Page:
1. St. Leo the Great explains to us that one purpose of the Transfiguration was to remove the scandal of the cross from the hearts of the disciples: “The foremost subject was to remove the offense of the cross from the disciple’s heart, and to prevent their faith from being disturbed by the humiliation of his voluntary passion by revealing to them the excellence of his hidden dignity” (cf. Sermon 51). Furthermore, by revealing to the disciples’ the Paschal glory with which the face of risen Christ was to shine, we are made to see that the cross doesn’t spell the end of everything, but that the sufferings of the present should lead us to look forward to future glory. Living in our bodies and in our lives the passion and death of Jesus, we will be sharers in his same glory.
2. “Let us build three tents…” These familiar words of Peter (the same apostle who made the confession of faith in Christ’s divinity), reveal to us how easy we are attracted to what is beautiful, to what is pleasing. It brings home to us once more the natural repugnance of whatever is costly and difficult. “But he did not know what he was saying”, the gospel of Luke records, referring to Peter. We were not called merely to contemplate that Beauty: we were called to share in it. In order to participate in the transfigured glory of the Son of God, we have to share in his Passion and Death. The only road towards the glory of the resurrection is the road of the cross. In our personal, day-to-day life, this means being open to the grace of conversion: dying to our pride, to our selfishness. It means rejecting sin in the many instances of our day; do an examination of your day and you’ll be surprised at the times you’ve been proud and selfish.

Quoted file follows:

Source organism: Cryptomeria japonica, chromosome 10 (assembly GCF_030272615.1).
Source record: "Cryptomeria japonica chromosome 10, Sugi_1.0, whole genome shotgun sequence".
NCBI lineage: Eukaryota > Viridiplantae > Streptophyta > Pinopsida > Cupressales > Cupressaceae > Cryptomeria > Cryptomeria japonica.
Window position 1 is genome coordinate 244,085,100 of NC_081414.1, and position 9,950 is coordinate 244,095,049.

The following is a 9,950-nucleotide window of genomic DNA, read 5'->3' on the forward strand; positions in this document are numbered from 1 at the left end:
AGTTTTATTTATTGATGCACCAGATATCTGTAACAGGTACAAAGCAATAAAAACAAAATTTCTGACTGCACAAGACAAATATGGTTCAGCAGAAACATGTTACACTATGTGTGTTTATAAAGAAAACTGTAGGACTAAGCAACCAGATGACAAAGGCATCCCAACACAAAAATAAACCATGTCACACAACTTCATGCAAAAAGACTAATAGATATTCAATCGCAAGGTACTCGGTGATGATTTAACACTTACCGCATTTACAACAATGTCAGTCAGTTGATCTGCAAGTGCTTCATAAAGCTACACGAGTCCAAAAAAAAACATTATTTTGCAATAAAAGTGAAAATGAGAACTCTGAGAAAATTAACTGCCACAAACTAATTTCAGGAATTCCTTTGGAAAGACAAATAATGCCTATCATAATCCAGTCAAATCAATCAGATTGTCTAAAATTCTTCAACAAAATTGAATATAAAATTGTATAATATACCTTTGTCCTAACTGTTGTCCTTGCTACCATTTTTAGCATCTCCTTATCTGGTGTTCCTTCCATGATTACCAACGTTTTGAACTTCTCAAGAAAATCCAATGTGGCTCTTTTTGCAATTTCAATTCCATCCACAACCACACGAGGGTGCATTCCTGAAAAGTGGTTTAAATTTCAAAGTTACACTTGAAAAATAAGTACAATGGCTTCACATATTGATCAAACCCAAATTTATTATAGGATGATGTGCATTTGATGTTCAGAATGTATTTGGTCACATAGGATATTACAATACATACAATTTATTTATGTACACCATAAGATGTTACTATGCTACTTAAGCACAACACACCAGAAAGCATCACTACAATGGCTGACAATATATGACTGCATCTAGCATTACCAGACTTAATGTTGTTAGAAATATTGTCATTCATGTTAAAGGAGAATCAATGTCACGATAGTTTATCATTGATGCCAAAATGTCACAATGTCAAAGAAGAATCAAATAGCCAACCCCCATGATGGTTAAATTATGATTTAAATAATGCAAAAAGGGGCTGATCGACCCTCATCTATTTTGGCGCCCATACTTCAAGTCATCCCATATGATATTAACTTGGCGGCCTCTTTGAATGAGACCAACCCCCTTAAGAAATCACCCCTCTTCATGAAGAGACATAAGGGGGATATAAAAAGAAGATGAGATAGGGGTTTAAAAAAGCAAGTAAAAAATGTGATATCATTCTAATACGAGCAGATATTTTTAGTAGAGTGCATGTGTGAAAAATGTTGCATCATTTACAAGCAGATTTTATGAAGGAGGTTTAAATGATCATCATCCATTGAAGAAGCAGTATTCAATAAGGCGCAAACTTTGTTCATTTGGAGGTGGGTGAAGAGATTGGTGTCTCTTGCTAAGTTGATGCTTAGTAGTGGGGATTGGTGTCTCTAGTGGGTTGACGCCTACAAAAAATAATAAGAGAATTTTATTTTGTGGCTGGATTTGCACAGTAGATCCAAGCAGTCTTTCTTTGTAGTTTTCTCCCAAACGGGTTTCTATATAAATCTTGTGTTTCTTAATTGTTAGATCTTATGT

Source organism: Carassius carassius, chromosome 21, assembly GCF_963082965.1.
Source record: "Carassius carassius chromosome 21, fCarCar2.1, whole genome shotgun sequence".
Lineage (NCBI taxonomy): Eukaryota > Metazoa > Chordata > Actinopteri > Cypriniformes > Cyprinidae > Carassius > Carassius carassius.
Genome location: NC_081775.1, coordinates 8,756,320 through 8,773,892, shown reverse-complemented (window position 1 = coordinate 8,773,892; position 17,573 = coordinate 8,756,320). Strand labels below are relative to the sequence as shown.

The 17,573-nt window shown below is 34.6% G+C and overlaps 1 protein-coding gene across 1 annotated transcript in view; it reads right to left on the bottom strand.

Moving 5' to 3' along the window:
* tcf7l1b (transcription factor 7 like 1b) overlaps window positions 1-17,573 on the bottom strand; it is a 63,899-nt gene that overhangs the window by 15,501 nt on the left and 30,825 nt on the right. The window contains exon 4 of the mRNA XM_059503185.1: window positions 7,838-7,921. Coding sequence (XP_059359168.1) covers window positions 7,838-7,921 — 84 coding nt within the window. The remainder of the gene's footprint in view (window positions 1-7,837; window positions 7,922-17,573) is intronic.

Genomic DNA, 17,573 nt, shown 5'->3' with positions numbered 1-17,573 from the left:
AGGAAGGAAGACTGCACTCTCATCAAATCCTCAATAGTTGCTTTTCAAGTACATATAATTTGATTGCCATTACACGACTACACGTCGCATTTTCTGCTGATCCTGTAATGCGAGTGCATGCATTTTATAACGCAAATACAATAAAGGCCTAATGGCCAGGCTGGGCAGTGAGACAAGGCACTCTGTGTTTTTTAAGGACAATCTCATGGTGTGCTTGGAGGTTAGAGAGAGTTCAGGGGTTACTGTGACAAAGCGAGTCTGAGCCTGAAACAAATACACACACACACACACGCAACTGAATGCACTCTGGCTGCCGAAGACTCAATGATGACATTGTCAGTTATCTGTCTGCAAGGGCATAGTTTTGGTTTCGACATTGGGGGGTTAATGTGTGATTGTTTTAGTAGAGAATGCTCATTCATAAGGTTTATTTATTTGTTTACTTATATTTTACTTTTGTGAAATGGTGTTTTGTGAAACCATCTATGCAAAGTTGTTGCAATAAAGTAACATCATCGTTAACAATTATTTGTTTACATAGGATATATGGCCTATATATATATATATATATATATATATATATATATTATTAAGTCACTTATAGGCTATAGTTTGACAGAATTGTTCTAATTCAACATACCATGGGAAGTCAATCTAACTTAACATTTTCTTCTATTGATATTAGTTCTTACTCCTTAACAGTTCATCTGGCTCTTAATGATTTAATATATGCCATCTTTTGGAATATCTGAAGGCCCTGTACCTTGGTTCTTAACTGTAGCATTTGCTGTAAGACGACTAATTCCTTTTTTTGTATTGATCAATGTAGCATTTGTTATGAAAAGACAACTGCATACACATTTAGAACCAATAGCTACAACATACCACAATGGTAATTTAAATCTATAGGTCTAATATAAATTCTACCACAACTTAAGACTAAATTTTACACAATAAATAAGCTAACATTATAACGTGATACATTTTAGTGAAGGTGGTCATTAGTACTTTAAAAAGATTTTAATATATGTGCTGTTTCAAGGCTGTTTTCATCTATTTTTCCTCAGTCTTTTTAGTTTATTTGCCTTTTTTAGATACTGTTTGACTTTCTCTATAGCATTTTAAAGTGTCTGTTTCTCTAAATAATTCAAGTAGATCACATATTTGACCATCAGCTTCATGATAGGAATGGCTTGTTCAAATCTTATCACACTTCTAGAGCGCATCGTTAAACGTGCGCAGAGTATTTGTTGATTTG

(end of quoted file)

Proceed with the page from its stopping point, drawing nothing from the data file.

3. “This is my chosen Son; listen to him”: this is basically the challenge of Christian life, which this season of Lent serves to highlight for us. Responding to the grace of conversion is listening (not just hearing) to the Gospel; it means being open to Jesus Christ, the only begotten Son of God. Christian life is a process of listening. We cannot respond if we are not capable of listening. Listening doesn’t only lead us to pray and reflect: more importantly, it also leads us to act. “Today if you hear his voice, harden not your hearts”: these words of the liturgy should serve as an invitation to listen to Christ, our companion on this Lenten pilgrimage.